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Cambridge NERC Doctoral Training Partnerships

Graduate Research Opportunities

Lead Supervisor: Alex Liu, Earth Sciences

Co-Supervisors: Neil Davies, Earth Sciences & Philip Wilby, British Geological Survey

Collaborative Partner: British Geological Survey

Brief summary: 
Determine the impact that the smallest animals have had on sedimentary environments through time by investigating links between their burrowing activity and sediment physical and chemical properties.
Importance of the area of research concerned: 
The burrowing activity of macroscopic benthic organisms has had a profound impact on the fabric, porosity and geochemistry of sediments throughout the Phanerozoic geological record. However, the physical and geochemical impact of meiofaunal burrowers — organisms of ~50–1000 µm in size — on sediments is critically overlooked. The meiofauna include diverse groups such as metazoans, bacteria, and protists (e.g. foraminifera and amoebae), and in modern settings they are abundant in many depositional environments, particularly under low oxygen conditions where larger metazoans are excluded. Reports of fossil meiofaunal activity include the presence of discrete burrows, and cryptobioturbation (the total reworking of sediments with no distinct traces). However, the extent to which meiofaunal organisms engineered ecosystems in deep time remains poorly known. Also unknown is their environmental tolerance, their substrate preference, their impact on fluid flow through sediments, and their response to major environmental perturbations through Earth history.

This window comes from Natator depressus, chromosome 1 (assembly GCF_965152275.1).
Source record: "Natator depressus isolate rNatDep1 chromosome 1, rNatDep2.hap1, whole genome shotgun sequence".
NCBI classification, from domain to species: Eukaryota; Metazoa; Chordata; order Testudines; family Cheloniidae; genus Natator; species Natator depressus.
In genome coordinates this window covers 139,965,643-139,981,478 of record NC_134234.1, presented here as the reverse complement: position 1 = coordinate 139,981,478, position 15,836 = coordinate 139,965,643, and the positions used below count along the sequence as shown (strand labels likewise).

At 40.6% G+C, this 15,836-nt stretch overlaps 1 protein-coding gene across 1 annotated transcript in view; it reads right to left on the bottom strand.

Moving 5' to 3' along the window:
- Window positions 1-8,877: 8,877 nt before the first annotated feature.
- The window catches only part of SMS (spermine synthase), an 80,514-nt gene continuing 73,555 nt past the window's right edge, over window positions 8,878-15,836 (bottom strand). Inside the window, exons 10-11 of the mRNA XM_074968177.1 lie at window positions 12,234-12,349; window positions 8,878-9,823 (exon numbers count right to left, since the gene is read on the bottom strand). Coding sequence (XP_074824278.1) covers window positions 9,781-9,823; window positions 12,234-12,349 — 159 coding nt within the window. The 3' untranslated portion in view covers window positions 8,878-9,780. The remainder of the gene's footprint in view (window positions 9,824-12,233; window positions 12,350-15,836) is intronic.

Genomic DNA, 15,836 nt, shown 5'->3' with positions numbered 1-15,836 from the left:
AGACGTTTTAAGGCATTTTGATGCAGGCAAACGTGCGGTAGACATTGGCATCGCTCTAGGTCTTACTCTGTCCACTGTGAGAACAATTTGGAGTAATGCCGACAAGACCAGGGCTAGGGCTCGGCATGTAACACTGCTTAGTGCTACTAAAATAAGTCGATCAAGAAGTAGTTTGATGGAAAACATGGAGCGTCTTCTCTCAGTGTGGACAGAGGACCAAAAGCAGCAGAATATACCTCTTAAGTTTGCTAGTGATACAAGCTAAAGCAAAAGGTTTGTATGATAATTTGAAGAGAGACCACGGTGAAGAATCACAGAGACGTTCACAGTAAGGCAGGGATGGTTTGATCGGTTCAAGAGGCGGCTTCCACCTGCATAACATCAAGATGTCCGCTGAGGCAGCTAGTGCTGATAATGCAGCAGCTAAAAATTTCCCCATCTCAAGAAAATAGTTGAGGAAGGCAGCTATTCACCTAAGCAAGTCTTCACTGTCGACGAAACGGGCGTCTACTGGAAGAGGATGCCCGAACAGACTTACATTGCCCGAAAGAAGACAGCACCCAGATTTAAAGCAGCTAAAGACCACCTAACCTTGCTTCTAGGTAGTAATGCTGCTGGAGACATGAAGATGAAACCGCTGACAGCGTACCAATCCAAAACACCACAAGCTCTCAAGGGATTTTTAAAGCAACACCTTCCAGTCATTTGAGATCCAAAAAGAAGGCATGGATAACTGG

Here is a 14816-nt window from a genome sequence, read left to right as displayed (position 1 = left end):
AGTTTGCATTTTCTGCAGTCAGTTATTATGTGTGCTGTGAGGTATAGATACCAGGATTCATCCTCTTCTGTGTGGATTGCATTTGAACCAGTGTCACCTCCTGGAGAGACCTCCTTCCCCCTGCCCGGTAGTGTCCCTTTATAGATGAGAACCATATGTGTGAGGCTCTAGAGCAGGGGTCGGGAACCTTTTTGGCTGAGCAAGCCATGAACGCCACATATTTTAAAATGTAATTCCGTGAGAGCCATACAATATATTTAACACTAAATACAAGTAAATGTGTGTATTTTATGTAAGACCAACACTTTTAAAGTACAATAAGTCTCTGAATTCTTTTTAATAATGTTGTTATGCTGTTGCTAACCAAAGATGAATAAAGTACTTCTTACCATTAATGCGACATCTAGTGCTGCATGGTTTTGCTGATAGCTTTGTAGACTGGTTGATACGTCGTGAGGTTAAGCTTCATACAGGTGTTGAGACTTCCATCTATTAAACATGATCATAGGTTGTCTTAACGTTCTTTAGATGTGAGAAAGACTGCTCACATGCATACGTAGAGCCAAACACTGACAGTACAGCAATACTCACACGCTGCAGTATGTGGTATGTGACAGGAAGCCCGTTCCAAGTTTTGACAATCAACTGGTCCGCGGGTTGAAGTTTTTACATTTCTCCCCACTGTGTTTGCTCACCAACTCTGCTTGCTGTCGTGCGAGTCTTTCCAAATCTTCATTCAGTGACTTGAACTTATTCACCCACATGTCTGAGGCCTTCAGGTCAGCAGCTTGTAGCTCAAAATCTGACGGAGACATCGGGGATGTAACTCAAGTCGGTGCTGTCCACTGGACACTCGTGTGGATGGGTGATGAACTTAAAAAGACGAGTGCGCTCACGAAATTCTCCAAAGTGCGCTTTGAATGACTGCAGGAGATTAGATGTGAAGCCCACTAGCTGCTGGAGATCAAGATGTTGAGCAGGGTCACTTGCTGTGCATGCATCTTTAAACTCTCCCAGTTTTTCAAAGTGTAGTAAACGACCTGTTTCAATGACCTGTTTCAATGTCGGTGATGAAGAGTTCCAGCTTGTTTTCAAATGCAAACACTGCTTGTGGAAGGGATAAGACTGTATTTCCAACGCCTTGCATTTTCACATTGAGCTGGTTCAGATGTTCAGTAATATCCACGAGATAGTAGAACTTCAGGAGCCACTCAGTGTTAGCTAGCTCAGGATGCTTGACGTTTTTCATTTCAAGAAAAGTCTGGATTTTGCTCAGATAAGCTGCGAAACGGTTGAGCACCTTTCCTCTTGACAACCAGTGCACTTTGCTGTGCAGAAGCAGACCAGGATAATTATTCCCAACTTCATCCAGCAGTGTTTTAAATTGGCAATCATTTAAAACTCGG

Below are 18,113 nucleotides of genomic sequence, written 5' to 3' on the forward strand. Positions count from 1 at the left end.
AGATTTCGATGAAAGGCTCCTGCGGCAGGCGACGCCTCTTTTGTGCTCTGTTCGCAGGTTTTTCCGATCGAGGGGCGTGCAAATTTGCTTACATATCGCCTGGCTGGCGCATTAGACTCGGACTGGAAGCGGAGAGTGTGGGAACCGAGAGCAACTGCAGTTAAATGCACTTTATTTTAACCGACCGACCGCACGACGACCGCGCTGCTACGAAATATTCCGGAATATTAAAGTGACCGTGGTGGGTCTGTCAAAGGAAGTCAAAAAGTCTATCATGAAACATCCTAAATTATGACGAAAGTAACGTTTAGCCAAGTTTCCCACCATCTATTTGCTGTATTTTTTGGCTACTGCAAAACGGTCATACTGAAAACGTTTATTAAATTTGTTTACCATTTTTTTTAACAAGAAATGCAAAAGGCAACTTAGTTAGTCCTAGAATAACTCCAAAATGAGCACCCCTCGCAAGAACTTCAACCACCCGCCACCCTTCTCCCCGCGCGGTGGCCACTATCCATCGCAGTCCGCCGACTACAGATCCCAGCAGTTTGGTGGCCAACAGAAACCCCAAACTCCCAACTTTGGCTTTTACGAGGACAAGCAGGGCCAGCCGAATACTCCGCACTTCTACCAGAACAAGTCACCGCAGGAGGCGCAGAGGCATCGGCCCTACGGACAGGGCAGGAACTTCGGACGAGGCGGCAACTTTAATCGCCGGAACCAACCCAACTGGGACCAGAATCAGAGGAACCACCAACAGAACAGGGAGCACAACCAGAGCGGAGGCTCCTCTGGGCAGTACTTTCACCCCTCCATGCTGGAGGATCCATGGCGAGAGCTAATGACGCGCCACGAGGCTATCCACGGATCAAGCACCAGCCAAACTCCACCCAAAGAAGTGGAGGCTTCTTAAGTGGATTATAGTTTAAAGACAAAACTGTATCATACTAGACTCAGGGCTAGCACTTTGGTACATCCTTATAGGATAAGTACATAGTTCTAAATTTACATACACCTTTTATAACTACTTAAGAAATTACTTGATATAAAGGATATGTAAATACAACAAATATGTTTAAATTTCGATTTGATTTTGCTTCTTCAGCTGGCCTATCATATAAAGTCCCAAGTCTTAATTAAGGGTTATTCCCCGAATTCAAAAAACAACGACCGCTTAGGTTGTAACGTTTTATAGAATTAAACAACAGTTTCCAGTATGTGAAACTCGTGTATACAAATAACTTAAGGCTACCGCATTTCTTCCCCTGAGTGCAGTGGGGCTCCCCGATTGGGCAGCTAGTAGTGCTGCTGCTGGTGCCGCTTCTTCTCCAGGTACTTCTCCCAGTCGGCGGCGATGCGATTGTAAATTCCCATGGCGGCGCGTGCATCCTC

Project summary : 
This project will assess how meiofaunal communities impacted the physical and chemical properties of sediments in deep time, and address the question of whether their activity was necessary to ‘condition’ substrates ready for macro-faunal habitation. Investigation of the extent and distribution of meiofaunal burrows in Triassic and Jurassic mudrocks of the UK will constrain how burrowing intensity varies as a function of fluctuating redox conditions and sediment composition, as well as relative to changes in macroscopic ichnofossil diversity and ichnofabric intensity. The project will explore sections through the end Triassic mass extinction, documenting the meiofaunal response to extreme biosphere perturbation. Laboratory aquarium experiments investigating changes to physical and chemical sediment properties imparted by meiofaunal activity will provide necessary context.
What will the student do?: 
The project will involve fieldwork on the Jurassic Coast of the UK, where reference sections will be logged and hand samples collected, and logging of core material at the National Geological Repository, British Geological Survey. Samples of this material will be analysed with x-ray CT scanning and SEM microanalysis. Digital reconstruction of CT data, combined with geochemical (XRF) and microfacies analysis, will enable investigation of relationships between meiofaunal burrowing, substrate, redox geochemistry and resulting sedimentary fabric. Measurement of variables including total organic carbon, porosity, microfabric and clay mineral content in beds exhibiting a full spectrum of meiofaunal activity will enable comparison of burrowed versus non-burrowed substrates. Experimental work will be undertaken using aquaria in Supervisor Liu’s laboratory at the Department of Earth Sciences, Cambridge. The student will lead the design of experimental set-ups to determine the impact of modern meiofaunal organisms on physical and chemical sediment properties.
References - references should provide further reading about the project: 
Giere, O. 2009. Meiobenthology, 2nd Edition. Springer, 527 p.
McIlroy, D. 2004. Some ichnological concepts, methodologies, applications and frontiers. Geological Society, London, Special Publications, vol. 228, pp. 3-27.
Pemberton, S. G., MacEachern, J. A., Gingras, M. K., & Saunders, T. D. 2008. Biogenic chaos: cryptobioturbation and the work of sedimentologically friendly organisms. Palaeogeography, Palaeoclimatology, Palaeoecology, vol. 270, pp. 273-279.
You can find out about applying for this project on the Department of Earth Sciences page.
Dr Alex Liu
Department of Earth Sciences Graduate Administrator
Dr Neil Davies